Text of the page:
Margot: I’m going to look up Bacon’s Rebellion right now while we’re talking.
Jasper: All right. Well, let me tell you what the gist of the article is.
So, everybody knows how, around the world, the focus has been very much on creating regulation for Airbnb, right, and the hotel lobby always makes a fair point when they say, “Okay, we have all these rules. We have to comply with all sorts of different rules in order to run a hotel, and so it’s only fair that Airbnb hosts, Airbnb should be regulated, as well, to create a level playing field.” And, you know, I think that’s fair enough.
And so, the author of this article says, “Well, instead of creating a whole lot of regulation around Airbnb, maybe we could look at the regulation that’s in place for the hotels and see if some of these regulations might be a little obsolete by now because a lot of regulations have been made up a long time ago and the world has changed.”
One point that he makes is, with the rise of platforms like Yelp and other online venues where you can find a lot of reviews from consumers, it might be the case that some regulations that have been put in place to sort of protect the consumer might actually not be necessary anymore because consumers are so much more capable of finding out information about the hotels.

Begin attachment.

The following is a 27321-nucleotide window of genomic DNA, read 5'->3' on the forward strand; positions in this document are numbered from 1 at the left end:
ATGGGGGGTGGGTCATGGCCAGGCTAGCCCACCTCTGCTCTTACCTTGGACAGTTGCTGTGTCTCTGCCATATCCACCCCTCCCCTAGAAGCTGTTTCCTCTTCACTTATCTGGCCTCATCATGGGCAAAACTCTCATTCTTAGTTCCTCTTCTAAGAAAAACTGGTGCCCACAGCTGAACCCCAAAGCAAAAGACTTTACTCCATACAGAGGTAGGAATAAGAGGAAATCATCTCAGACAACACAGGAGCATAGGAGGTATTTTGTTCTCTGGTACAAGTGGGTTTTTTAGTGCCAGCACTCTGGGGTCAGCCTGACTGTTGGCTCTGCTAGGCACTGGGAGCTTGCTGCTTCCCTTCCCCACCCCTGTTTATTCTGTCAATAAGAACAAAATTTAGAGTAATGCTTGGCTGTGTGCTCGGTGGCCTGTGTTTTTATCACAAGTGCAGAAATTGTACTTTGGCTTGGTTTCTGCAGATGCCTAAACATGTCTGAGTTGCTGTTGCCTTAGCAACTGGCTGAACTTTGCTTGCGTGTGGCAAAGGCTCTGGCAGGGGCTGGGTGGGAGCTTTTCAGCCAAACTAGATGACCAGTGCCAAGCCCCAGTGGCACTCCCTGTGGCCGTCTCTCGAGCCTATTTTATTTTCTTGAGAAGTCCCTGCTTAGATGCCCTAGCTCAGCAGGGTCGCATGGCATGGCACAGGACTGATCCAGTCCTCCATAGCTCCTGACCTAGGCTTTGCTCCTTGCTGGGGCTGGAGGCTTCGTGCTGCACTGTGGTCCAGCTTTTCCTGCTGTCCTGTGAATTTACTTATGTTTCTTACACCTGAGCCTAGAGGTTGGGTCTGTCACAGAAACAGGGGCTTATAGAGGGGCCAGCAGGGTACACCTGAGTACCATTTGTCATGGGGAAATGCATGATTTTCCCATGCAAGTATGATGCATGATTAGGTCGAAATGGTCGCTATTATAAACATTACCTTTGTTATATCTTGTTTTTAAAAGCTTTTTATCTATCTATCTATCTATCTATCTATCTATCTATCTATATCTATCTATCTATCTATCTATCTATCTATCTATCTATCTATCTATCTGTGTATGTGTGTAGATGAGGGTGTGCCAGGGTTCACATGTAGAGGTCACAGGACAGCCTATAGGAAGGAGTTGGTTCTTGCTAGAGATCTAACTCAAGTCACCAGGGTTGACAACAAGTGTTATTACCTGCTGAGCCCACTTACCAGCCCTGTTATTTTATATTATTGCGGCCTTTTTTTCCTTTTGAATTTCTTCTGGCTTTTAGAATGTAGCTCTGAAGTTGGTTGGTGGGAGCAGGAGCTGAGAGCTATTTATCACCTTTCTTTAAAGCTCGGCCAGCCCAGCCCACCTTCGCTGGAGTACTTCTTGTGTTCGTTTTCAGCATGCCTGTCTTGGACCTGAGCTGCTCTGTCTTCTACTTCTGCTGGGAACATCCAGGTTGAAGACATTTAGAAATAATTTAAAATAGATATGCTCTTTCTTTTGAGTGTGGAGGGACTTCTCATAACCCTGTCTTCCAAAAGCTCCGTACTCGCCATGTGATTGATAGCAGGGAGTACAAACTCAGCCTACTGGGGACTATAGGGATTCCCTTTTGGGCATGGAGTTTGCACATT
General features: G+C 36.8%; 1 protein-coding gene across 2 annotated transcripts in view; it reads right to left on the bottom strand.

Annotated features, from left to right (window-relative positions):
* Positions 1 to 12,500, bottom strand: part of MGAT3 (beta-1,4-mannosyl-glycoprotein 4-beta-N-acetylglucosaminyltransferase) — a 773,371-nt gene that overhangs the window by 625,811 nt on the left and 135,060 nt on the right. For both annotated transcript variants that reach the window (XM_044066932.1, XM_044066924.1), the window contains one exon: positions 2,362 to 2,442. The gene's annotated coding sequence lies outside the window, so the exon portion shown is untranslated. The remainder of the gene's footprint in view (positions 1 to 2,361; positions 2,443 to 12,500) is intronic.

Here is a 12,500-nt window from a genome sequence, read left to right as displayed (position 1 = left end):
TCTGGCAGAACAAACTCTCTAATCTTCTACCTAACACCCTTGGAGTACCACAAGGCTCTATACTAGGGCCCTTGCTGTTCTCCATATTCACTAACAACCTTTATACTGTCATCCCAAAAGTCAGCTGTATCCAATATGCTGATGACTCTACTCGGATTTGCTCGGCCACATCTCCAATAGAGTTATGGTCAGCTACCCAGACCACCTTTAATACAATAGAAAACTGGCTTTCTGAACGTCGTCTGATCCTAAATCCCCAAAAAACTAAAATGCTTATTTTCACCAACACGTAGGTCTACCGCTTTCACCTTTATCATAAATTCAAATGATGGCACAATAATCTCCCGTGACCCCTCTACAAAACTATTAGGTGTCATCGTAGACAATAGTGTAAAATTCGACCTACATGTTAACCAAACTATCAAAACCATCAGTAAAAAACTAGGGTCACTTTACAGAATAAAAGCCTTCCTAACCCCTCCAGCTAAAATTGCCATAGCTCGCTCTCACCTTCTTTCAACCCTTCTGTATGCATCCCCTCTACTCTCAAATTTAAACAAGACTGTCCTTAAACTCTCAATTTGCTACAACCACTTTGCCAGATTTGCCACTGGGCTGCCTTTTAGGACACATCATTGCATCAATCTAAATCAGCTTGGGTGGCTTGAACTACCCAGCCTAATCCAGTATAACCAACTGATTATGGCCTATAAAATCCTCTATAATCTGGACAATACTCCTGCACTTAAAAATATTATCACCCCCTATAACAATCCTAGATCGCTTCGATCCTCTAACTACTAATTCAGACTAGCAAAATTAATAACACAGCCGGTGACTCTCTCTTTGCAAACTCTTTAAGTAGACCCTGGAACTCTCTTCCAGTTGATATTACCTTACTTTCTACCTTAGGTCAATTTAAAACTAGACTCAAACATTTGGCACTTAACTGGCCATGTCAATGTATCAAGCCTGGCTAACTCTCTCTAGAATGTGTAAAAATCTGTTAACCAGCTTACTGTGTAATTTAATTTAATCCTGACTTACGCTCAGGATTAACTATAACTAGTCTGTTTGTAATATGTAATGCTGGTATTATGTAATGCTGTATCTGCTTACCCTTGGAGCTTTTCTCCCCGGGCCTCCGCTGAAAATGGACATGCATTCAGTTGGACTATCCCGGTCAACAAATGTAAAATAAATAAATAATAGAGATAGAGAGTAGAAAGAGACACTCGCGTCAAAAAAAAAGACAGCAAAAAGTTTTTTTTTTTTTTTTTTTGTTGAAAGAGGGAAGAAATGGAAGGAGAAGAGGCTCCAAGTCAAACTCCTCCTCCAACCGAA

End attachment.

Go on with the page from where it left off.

Margot: Well, yes, but I would also argue that big companies have probably used those regulations to their advantage to protect themselves against any newcomer, right?
Margot: So, Bacon’s Rebellion was an armed rebellion in 1676 where Virginia settlers who were led by Nathaniel Bacon, who rebelled against the rule of Governor William Berkeley, so it sounds like the website is sort of like anti-regulation, right, which doesn’t surprise me.
Jasper: That’s kind of funny, isn’t it?
Margot: It is a good question, though, because for every regulation that protects the consumer, like you say, there’s probably another company that’s taking advantage of that regulation to actually do things that might not be good for innovation, or might not be good for consumers overall. So, it’s always a question, an open question. I don’t think there’s an answer to that.
Jasper: It is funny, though, that by looking for news about Airbnb, you come across some pretty interesting news websites sometimes.
Margot: Exactly, yeah. Yeah, I didn’t see any other news either. Actually, when we were preparing for this, we looked through a bunch of different sources, and aside from sort of the classic regulation around home-sharing, there wasn’t a ton of news about Airbnb.